Provided by Optima Health
Optima Health is bringing its reading program to Northern Virginia. The Optima Health reading program offers a variety of literacy services for low-income children and adults, recognizing the positive effect that reading has on lifelong health and well-being. Literacy plays a large role in improving the social determinants of health, which include financial stability, food security, education, housing, transportation, and access to quality healthcare.
The Optima Health Reading Program
The Optima Health reading program includes sponsorship of student tutoring and scholarships, payment for Graduate Education Development (GED), screening for developmental delays and connecting members with resources, participation in back-to-school events, and placing children’s books in the home of every member household. It also includes puppet performances that emphasize the joy of reading and provide a book for every child in attendance to take home.
Megan Philpotts Padden, Vice President of Government Programs at Optima Health, said, “Addressing the holistic well-being of our Medicaid members by targeting social determinants of health moves us closer to the heart of heath care. We’re Virginians caring for Virginians. So, we understand how the Optima Health reading program meets a real need to instill the love of reading and improve health outcomes in low-income families through literacy. Our puppet performances are perhaps the most visible aspect of the Optima Health reading program—but truly they’re just one important part of our multifactorial effort to support all our members, at any age.”
The puppet program, which features Rainbow Puppet Productions, a well-established children’s theater company, has been developed just for Optima Health, a service of Sentara Healthcare.
Through these shows, Optima Health will reach more than 38,000 children in 100 different locations such as public schools, public libraries, and community events in lower-income areas throughout Virginia over the coming months.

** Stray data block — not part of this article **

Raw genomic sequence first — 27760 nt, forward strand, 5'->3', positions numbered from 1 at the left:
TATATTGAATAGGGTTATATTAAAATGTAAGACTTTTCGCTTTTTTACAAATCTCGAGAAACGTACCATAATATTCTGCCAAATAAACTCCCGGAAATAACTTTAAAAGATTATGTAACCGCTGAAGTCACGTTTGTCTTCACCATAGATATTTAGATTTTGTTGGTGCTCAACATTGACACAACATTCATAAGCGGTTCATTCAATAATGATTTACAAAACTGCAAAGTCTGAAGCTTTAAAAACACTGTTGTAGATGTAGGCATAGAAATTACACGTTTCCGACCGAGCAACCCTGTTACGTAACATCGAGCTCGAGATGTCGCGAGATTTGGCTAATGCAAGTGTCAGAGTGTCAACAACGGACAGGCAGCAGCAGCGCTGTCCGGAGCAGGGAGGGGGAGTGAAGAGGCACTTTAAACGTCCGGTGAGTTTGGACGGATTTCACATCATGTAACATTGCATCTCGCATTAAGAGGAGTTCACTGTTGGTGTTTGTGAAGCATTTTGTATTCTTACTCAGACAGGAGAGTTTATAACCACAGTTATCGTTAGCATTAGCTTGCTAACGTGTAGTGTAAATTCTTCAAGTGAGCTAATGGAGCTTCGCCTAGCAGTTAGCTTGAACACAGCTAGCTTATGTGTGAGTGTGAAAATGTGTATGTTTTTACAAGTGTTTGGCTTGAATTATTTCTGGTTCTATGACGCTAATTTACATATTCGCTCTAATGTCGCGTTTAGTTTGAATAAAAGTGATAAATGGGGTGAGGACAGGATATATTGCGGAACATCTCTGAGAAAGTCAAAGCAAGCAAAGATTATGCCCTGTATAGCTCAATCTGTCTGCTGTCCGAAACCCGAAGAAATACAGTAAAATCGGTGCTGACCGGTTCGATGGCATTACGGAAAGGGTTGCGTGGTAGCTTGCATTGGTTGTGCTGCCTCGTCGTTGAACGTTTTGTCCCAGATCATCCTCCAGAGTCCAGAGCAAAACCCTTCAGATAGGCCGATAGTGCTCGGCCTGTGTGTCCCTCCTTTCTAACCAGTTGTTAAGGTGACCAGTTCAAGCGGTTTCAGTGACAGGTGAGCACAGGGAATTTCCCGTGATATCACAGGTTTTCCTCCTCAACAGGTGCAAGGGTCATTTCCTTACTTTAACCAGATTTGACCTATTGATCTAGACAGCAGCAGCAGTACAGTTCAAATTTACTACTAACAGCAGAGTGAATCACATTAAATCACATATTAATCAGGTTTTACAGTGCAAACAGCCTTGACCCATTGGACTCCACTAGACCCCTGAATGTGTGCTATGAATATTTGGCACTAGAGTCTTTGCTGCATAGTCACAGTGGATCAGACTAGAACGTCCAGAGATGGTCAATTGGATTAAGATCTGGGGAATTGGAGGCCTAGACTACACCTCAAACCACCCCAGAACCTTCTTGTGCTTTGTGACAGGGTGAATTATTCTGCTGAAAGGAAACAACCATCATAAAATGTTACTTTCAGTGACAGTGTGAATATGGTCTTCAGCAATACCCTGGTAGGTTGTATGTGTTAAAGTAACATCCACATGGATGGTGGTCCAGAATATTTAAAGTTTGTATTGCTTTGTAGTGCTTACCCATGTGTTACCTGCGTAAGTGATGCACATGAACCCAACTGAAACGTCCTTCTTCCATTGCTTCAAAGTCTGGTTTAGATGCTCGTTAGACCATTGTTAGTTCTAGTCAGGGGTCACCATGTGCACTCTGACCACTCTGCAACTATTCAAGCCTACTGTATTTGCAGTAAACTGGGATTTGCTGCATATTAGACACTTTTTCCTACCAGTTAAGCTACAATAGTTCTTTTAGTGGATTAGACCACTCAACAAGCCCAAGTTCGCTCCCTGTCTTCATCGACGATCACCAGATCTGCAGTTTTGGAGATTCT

Locally, upcoming puppet programs include:
- Dec, 10, 9:30 a. m. Featherstone Elementary School performance, Woodbridge. Enrolled students only.
- Dec. 10, 2:00 p. m. Occoquan School performance, Woodbridge. Enrolled students only.
- Dec. 11, 9:30 a. m. and 2:15 p. m. Hayden Elementary School performances, Manassas. Enrolled students only.
- Dec. 11, 6:30 p. m. Potomac Community Library, 2201 Opitz Boulevard, Woodbridge. Free and open to the public.
Dr. Benedict Sales, a family practice physician at Sentara Family Medicine Physicians, provided a physician’s perspective, saying, “Reading with children is a great way to help them grow socially and emotionally, plus it can improve their vocabulary, increase self-confidence, and broaden their imagination. When adults read with children, the neurons in children’s brains connect during the interaction—in a way that just doesn’t happen during passive activities like watching television. Numerous studies show a connection between brain development and time spent with books, even for infants.”
Other Optima Services
This Optima Health reading program joins other services that are part of Optima Health’s larger commitment to infant and early childhood health called ZERO TO THREE®:
- Text4Baby provides health information via text message to pregnant women.
- The Early Head Start-Child Care Partnership promotes social and emotional development.
- Home Visiting – Ages & Stages Questionnaire® screens the development of children from 1 year to 66 months.
Additionally, Optima Health recognizes that adverse childhood experiences have wide-reaching health and social consequences, and works to prevent them from occurring by addressing social determinants of health and monitoring child welfare when interacting with members.
Optima Health encourages assessment of adverse childhood experiences in the primary care setting as a predictor of behavioral and physical health conditions, and equips parents with information on good parenting practices.